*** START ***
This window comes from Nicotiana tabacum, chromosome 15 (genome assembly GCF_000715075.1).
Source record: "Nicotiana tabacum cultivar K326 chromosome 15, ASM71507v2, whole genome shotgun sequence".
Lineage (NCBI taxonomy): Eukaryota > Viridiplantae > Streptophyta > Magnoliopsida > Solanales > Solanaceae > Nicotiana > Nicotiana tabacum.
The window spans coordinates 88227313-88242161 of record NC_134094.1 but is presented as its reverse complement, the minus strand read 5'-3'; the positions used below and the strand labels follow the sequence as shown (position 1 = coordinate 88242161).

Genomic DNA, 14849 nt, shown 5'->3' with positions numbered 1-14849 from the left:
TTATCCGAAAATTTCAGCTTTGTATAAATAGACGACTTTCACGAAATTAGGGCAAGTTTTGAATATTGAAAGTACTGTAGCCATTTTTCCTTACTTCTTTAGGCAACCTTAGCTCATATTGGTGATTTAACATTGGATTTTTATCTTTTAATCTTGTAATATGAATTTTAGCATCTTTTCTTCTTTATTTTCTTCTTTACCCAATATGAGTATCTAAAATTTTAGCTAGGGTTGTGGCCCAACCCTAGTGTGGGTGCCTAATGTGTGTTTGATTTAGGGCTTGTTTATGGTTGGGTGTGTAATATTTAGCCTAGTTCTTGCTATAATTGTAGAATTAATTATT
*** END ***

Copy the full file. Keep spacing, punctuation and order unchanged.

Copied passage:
This window comes from Nicotiana tabacum, chromosome 15 (genome assembly GCF_000715075.1).
Source record: "Nicotiana tabacum cultivar K326 chromosome 15, ASM71507v2, whole genome shotgun sequence".
Lineage (NCBI taxonomy): Eukaryota > Viridiplantae > Streptophyta > Magnoliopsida > Solanales > Solanaceae > Nicotiana > Nicotiana tabacum.
The window spans coordinates 88227313-88242161 of record NC_134094.1 but is presented as its reverse complement, the minus strand read 5'-3'; the positions used below and the strand labels follow the sequence as shown (position 1 = coordinate 88242161).

Genomic DNA, 14849 nt, shown 5'->3' with positions numbered 1-14849 from the left:
TTATCCGAAAATTTCAGCTTTGTATAAATAGACGACTTTCACGAAATTAGGGCAAGTTTTGAATATTGAAAGTACTGTAGCCATTTTTCCTTACTTCTTTAGGCAACCTTAGCTCATATTGGTGATTTAACATTGGATTTTTATCTTTTAATCTTGTAATATGAATTTTAGCATCTTTTCTTCTTTATTTTCTTCTTTACCCAATATGAGTATCTAAAATTTTAGCTAGGGTTGTGGCCCAACCCTAGTGTGGGTGCCTAATGTGTGTTTGATTTAGGGCTTGTTTATGGTTGGGTGTGTAATATTTAGCCTAGTTCTTGCTATAATTGTAGAATTAATTATT